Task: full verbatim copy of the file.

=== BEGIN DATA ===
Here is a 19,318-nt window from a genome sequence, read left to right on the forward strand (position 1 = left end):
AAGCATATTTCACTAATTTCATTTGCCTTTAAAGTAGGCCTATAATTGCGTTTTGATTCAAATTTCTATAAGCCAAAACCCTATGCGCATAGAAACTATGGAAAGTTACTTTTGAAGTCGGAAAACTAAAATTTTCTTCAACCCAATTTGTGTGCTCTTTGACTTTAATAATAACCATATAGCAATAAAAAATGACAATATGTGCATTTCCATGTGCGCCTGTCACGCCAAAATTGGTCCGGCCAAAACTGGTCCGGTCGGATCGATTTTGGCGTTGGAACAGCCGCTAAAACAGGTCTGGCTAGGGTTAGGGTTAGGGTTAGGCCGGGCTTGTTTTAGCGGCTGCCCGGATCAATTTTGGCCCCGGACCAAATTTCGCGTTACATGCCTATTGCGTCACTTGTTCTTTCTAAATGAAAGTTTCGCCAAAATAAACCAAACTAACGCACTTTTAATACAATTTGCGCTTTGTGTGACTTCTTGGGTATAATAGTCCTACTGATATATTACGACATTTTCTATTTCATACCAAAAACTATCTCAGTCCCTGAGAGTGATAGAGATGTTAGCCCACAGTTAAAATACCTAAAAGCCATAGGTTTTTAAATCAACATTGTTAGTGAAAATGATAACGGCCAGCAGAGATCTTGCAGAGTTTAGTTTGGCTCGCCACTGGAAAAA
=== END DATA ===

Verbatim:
Here is a 19,318-nt window from a genome sequence, read left to right on the forward strand (position 1 = left end):
AAGCATATTTCACTAATTTCATTTGCCTTTAAAGTAGGCCTATAATTGCGTTTTGATTCAAATTTCTATAAGCCAAAACCCTATGCGCATAGAAACTATGGAAAGTTACTTTTGAAGTCGGAAAACTAAAATTTTCTTCAACCCAATTTGTGTGCTCTTTGACTTTAATAATAACCATATAGCAATAAAAAATGACAATATGTGCATTTCCATGTGCGCCTGTCACGCCAAAATTGGTCCGGCCAAAACTGGTCCGGTCGGATCGATTTTGGCGTTGGAACAGCCGCTAAAACAGGTCTGGCTAGGGTTAGGGTTAGGGTTAGGCCGGGCTTGTTTTAGCGGCTGCCCGGATCAATTTTGGCCCCGGACCAAATTTCGCGTTACATGCCTATTGCGTCACTTGTTCTTTCTAAATGAAAGTTTCGCCAAAATAAACCAAACTAACGCACTTTTAATACAATTTGCGCTTTGTGTGACTTCTTGGGTATAATAGTCCTACTGATATATTACGACATTTTCTATTTCATACCAAAAACTATCTCAGTCCCTGAGAGTGATAGAGATGTTAGCCCACAGTTAAAATACCTAAAAGCCATAGGTTTTTAAATCAACATTGTTAGTGAAAATGATAACGGCCAGCAGAGATCTTGCAGAGTTTAGTTTGGCTCGCCACTGGAAAAA